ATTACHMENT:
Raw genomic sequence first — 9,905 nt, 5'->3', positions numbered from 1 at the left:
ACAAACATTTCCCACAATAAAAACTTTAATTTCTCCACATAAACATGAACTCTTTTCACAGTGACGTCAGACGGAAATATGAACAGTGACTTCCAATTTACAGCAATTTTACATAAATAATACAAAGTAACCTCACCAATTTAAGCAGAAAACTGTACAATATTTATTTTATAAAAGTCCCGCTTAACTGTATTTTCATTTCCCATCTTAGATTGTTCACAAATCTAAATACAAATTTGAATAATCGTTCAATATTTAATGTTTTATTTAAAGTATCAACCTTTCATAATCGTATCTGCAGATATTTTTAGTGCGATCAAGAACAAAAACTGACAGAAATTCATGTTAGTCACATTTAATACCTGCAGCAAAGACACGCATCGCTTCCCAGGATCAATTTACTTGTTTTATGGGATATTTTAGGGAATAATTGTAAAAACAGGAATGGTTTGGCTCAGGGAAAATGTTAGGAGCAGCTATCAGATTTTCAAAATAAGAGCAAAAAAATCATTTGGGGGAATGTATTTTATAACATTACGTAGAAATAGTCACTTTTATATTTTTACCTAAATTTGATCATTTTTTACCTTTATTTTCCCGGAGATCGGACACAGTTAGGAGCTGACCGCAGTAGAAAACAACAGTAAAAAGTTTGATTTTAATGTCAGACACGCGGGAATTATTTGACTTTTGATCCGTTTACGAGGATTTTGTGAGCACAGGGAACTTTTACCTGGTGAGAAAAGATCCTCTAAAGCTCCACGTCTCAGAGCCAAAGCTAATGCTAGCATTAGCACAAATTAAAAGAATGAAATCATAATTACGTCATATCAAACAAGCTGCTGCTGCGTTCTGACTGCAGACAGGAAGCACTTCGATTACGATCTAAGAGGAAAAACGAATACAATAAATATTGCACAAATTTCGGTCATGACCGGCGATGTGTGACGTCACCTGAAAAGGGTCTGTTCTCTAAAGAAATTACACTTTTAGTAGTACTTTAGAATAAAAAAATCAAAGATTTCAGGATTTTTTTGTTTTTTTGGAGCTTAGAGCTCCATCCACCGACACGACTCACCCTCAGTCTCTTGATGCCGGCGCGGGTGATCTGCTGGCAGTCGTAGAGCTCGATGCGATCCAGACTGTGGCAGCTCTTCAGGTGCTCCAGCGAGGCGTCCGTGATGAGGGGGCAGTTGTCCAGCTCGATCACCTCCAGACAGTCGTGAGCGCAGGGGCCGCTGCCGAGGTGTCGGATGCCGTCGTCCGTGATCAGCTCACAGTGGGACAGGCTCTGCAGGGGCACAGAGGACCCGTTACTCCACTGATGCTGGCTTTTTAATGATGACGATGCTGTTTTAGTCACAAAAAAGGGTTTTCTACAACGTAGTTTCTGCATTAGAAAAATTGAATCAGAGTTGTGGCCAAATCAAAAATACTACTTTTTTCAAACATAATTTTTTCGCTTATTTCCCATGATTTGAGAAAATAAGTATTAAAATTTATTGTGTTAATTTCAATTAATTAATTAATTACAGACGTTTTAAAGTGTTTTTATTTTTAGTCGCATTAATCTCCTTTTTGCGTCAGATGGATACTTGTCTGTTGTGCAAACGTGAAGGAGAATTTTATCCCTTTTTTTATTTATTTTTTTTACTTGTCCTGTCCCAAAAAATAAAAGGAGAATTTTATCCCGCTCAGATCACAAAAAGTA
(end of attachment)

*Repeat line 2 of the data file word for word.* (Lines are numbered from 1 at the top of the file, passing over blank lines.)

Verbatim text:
ACAAACATTTCCCACAATAAAAACTTTAATTTCTCCACATAAACATGAACTCTTTTCACAGTGACGTCAGACGGAAATATGAACAGTGACTTCCAATTTACAGCAATTTTACATAAATAATACAAAGTAACCTCACCAATTTAAGCAGAAAACTGTACAATATTTATTTTATAAAAGTCCCGCTTAACTGTATTTTCATTTCCCATCTTAGATTGTTCACAAATCTAAATACAAATTTGAATAATCGTTCAATATTTAATGTTTTATTTAAAGTATCAACCTTTCATAATCGTATCTGCAGATATTTTTAGTGCGATCAAGAACAAAAACTGACAGAAATTCATGTTAGTCACATTTAATACCTGCAGCAAAGACACGCATCGCTTCCCAGGATCAATTTACTTGTTTTATGGGATATTTTAGGGAATAATTGTAAAAACAGGAATGGTTTGGCTCAGGGAAAATGTTAGGAGCAGCTATCAGATTTTCAAAATAAGAGCAAAAAAATCATTTGGGGGAATGTATTTTATAACATTACGTAGAAATAGTCACTTTTATATTTTTACCTAAATTTGATCATTTTTTACCTTTATTTTCCCGGAGATCGGACACAGTTAGGAGCTGACCGCAGTAGAAAACAACAGTAAAAAGTTTGATTTTAATGTCAGACACGCGGGAATTATTTGACTTTTGATCCGTTTACGAGGATTTTGTGAGCACAGGGAACTTTTACCTGGTGAGAAAAGATCCTCTAAAGCTCCACGTCTCAGAGCCAAAGCTAATGCTAGCATTAGCACAAATTAAAAGAATGAAATCATAATTACGTCATATCAAACAAGCTGCTGCTGCGTTCTGACTGCAGACAGGAAGCACTTCGATTACGATCTAAGAGGAAAAACGAATACAATAAATATTGCACAAATTTCGGTCATGACCGGCGATGTGTGACGTCACCTGAAAAGGGTCTGTTCTCTAAAGAAATTACACTTTTAGTAGTACTTTAGAATAAAAAAATCAAAGATTTCAGGATTTTTTTGTTTTTTTGGAGCTTAGAGCTCCATCCACCGACACGACTCACCCTCAGTCTCTTGATGCCGGCGCGGGTGATCTGCTGGCAGTCGTAGAGCTCGATGCGATCCAGACTGTGGCAGCTCTTCAGGTGCTCCAGCGAGGCGTCCGTGATGAGGGGGCAGTTGTCCAGCTCGATCACCTCCAGACAGTCGTGAGCGCAGGGGCCGCTGCCGAGGTGTCGGATGCCGTCGTCCGTGATCAGCTCACAGTGGGACAGGCTCTGCAGGGGCACAGAGGACCCGTTACTCCACTGATGCTGGCTTTTTAATGATGACGATGCTGTTTTAGTCACAAAAAAGGGTTTTCTACAACGTAGTTTCTGCATTAGAAAAATTGAATCAGAGTTGTGGCCAAATCAAAAATACTACTTTTTTCAAACATAATTTTTTCGCTTATTTCCCATGATTTGAGAAAATAAGTATTAAAATTTATTGTGTTAATTTCAATTAATTAATTAATTACAGACGTTTTAAAGTGTTTTTATTTTTAGTCGCATTAATCTCCTTTTTGCGTCAGATGGATACTTGTCTGTTGTGCAAACGTGAAGGAGAATTTTATCCCTTTTTTTATTTATTTTTTTTACTTGTCCTGTCCCAAAAAATAAAAGGAGAATTTTATCCCGCTCAGATCACAAAAAGTA